Saturday, December 24, 2011


A poem by Anne Porter.

Christmas (I and II)

by George Herbert (1953-1633)

All after pleasures as I rid one day,
        My horse and I, both tir’d, bodie and minde,
        With full crie of affections, quite astray,
I took up in the next inne I could finde,

There when I came, whom found I but my deare,
        My dearest Lord, expecting till the grief
        Of pleasures brought me to him, readie there
To be all passengers most sweet relief?

O Thou, whose glorious, yet contracted light,
        Wrapt in nights mantle, stole into a manger;
        Since my dark soul and brutish is thy right,
To Man of all beasts be not thou a stranger:

        Furnish & deck my soul, that thou mayst have
        A better lodging then a rack or grave.

The shepherds sing; and shall I silent be?
                My God, no hymn for thee?
My soul ’s a shepherd too; a flock it feeds
                Of thoughts, and words, and deeds.
The pasture is thy word: the streams, thy grace
                Enriching all the place.
Shepherd and flock shall sing, and all my powers
                Out-sing the day-light houres.
Then we will chide the sunne for letting night
                Take up his place and right:
We sing one common Lord; wherefore he should
                Himself the candle hold.
I will go searching, till I finde a sunne
                Shall stay, till we have done;
A willing shiner, that shall shine as gladly,
                As frost-nipt sunnes look sadly.
Then we will sing, shine all our own day,
                And one another pay:
His beams shall cheer my breast, and both so twine,
Till ev’n his beams sing, and my musick shine.

The Nativity of Our Lord and Saviour Jesus Christ

by Christopher Smart (1722-71)

Where is this stupendous stranger,
Swains of Solyma, advise?
Lead me to my Master’s manger,
Show me where my Saviour lies.

O Most Mighty! O MOST HOLY!
Far beyond the seraph’s thought,
Art thou then so mean and lowly
As unheeded prophets taught?

O the magnitude of meekness!
Worth from worth immortal sprung;
O the strength of infant weakness,
If eternal is so young!

If so young and thus eternal,
Michael tune the shepherd’s reed,
Where the scenes are ever vernal,
And the loves be Love indeed!

See the God blasphem’d and doubted
In the schools of Greece and Rome;
See the pow’rs of darkness routed,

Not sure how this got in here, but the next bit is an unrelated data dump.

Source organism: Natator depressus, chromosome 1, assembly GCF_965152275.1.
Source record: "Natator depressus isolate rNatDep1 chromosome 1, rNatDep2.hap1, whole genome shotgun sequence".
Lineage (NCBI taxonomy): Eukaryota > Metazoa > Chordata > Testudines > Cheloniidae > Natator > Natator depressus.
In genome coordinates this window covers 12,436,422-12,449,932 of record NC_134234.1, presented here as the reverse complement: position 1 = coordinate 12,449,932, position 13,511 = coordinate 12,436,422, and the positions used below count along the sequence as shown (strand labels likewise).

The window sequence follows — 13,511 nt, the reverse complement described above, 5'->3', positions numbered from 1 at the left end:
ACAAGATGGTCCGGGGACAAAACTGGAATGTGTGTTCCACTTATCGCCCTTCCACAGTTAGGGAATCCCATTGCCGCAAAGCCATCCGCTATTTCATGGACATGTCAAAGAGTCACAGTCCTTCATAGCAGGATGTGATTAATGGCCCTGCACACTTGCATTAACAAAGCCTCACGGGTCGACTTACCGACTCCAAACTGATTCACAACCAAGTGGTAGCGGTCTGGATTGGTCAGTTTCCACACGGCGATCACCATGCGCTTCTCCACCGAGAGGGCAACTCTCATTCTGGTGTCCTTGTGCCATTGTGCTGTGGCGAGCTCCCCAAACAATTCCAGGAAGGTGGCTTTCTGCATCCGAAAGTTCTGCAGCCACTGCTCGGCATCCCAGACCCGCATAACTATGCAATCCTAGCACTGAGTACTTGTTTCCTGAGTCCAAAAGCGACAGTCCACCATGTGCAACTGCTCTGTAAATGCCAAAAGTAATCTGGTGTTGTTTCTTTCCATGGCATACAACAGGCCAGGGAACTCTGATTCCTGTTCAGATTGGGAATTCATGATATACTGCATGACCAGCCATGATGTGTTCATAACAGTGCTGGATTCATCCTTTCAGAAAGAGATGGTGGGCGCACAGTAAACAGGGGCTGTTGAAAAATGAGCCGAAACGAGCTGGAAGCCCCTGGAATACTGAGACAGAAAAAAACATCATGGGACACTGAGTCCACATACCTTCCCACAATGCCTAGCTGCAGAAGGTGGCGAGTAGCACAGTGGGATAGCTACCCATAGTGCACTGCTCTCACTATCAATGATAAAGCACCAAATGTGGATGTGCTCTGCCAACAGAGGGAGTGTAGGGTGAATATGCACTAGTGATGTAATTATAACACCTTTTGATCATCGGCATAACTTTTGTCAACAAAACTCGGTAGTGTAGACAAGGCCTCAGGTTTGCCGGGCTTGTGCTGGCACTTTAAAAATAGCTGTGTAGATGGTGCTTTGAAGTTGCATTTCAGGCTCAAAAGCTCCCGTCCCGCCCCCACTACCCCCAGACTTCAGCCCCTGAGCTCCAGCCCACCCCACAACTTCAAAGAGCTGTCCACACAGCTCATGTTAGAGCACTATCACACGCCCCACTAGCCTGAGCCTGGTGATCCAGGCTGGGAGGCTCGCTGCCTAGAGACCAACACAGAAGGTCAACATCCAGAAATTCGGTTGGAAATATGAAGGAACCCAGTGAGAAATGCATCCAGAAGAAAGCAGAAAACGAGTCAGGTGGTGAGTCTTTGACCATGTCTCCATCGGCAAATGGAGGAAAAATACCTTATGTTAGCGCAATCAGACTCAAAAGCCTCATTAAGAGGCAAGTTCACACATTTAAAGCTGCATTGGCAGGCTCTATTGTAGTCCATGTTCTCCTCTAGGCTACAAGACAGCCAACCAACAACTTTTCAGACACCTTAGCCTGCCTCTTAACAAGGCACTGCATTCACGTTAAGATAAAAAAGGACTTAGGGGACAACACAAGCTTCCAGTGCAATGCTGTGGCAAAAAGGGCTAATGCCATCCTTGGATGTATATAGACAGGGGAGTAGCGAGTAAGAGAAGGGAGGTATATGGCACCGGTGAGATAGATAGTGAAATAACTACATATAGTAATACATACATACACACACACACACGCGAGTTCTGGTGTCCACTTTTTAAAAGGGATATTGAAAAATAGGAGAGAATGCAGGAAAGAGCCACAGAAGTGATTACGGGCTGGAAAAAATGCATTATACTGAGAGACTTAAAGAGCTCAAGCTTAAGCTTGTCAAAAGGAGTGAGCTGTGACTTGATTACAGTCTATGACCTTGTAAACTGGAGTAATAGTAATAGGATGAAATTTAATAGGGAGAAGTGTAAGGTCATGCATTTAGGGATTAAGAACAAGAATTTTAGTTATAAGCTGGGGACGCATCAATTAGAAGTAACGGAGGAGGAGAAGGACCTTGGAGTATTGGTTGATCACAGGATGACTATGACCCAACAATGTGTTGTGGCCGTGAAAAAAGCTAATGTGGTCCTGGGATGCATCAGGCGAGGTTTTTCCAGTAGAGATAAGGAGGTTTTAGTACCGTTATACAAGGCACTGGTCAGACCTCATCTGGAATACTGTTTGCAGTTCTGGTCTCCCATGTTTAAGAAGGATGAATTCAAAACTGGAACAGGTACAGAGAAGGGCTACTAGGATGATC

Taken at their utmost gloom.

Nature’s decorations glisten
Far above their usual trim;
Birds on box and laurels listen,
As so near the cherubs hymn.

Boreas now no longer winters
On the desolated coast;
Oaks no more are riv’n in splinters
By the whirlwind and his host.

Spinks and ouzels sing sublimely,
“We too have a Saviour born”;
Whiter blossoms burst untimely
On the blest Mosaic thorn.

God all-bounteous, all-creative,
Whom no ills from good dissuade,
Is incarnate, and a native
Of the very world He made.

New Prince, New Pomp

by Robert Southwell (1561-95)

Behold, a seely tender babe
      In freezing winter night
In homely manger trembling lies,—
      Alas, a piteous sight!

The inns are full, no man will yield
      This little pilgrim bed,
But forced he is with seely beasts
      In crib to shroud his head.

Despise him not for lying there,
      First, what he is enquire,
An orient pearl is often found
      In depth of dirty mire.

Weigh not his crib, his wooden dish,
      Nor beasts that by him feed;
Weigh not his mother's poor attire
      Nor Joseph's simple weed.

This stable is a prince's court,
      This crib his chair of state,
The beasts are parcel of his pomp,
      The wooden dish his plate.

The persons in that poor attire
      His royal liveries wear;
The prince himself is come from heaven—
      This pomp is prizëd there.

With joy approach, O Christian wight,
      Do homage to thy king;
And highly prize his humble pomp
      Which he from heaven doth bring.

Friday, December 23, 2011

Christus Natus Est

by Countee Cullen (1903-46)

In Bethlehem
On Christmas morn,
The lowly gem
Of love was born.
Hosannah! Christus natus est.

Bright in her crown
Of fiery star,
Judea’s town
Shone from afar:
Hosannah! Christus natus est.

While beasts in stall
On bended knee,
Did carol all
Most joyously:
Hosannah! Christus natus est.

For bird and beast
He did not come,
But for the least
Of mortal scum.
Hosannah! Christus natus est.

Who lies in ditch?
Who begs his bread?
Who has no stitch
For back or head?
Hosannah! Christus natus est.

Who wakes to weep,
Lies down to mourn?
Who in his sleep
Withdraws from scorn?
Hosannah! Christus natus est.

Ye outraged dust
On field and plain,
To feed the lust
Of madmen slain:
Hosannah! Christus natus est.

The manger still
Outshines the throne;
Christ must and will
Come to his own.
Hosannah! Christus natus est.